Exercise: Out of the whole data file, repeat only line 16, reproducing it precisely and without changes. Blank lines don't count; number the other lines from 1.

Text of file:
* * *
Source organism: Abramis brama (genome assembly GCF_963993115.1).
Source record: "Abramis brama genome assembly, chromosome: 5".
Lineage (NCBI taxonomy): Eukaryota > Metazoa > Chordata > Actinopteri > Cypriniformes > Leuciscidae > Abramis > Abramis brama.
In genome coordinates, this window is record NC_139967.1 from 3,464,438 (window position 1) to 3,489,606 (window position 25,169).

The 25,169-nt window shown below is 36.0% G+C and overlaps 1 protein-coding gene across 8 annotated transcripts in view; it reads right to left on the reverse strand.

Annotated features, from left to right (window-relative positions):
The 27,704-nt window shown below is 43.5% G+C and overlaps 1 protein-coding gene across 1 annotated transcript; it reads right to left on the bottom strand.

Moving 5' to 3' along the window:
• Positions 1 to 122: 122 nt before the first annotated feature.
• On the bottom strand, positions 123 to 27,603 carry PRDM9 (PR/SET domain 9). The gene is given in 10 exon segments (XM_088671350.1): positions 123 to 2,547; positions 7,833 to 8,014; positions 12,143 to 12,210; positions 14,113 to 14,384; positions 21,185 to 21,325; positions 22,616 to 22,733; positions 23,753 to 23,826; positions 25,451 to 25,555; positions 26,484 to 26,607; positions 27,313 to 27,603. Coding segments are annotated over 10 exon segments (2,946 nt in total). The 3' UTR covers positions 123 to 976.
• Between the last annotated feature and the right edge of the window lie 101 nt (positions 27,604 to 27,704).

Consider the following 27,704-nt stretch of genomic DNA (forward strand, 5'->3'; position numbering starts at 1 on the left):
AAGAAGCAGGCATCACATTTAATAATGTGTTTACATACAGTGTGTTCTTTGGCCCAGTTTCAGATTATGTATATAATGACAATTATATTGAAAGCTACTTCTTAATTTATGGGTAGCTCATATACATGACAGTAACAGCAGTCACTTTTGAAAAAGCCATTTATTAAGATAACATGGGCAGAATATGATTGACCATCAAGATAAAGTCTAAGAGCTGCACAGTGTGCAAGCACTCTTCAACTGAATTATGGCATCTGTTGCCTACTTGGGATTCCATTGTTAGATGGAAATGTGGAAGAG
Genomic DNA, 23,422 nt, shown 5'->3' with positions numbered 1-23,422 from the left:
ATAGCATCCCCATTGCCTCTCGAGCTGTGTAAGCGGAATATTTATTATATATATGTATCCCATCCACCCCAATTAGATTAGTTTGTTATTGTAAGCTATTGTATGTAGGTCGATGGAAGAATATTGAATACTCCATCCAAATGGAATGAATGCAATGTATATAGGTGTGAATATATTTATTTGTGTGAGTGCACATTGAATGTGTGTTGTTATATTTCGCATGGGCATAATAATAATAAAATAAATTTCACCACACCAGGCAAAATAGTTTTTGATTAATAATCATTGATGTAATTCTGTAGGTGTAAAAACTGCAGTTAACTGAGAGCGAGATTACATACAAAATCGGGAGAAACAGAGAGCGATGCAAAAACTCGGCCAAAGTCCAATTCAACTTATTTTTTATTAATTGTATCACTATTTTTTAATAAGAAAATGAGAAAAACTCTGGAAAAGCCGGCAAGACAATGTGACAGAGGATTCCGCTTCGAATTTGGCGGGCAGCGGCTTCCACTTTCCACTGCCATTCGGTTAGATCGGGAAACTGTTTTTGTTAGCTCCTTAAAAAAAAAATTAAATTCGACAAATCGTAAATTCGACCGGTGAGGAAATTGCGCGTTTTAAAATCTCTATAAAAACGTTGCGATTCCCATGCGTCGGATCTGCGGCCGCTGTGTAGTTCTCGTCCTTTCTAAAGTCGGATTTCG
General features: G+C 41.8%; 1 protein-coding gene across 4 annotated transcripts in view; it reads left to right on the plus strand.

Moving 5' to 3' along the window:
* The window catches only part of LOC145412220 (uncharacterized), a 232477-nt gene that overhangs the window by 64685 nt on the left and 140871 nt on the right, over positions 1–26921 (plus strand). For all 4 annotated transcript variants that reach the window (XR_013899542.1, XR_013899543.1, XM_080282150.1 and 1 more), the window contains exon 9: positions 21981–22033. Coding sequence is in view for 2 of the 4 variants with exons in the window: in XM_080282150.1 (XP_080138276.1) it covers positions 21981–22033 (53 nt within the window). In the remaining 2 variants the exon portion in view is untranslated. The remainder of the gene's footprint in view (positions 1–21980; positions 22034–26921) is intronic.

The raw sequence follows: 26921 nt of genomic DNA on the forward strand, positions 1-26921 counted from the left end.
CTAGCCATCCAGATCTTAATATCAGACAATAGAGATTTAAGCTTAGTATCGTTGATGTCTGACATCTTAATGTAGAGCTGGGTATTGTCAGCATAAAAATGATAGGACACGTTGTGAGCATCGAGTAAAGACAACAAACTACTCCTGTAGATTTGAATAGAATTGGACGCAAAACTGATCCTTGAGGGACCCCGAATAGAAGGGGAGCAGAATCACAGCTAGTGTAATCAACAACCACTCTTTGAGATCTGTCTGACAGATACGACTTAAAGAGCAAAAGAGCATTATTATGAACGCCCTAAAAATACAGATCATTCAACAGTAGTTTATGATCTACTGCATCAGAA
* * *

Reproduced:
General features: G+C 41.8%; 1 protein-coding gene across 4 annotated transcripts in view; it reads left to right on the plus strand.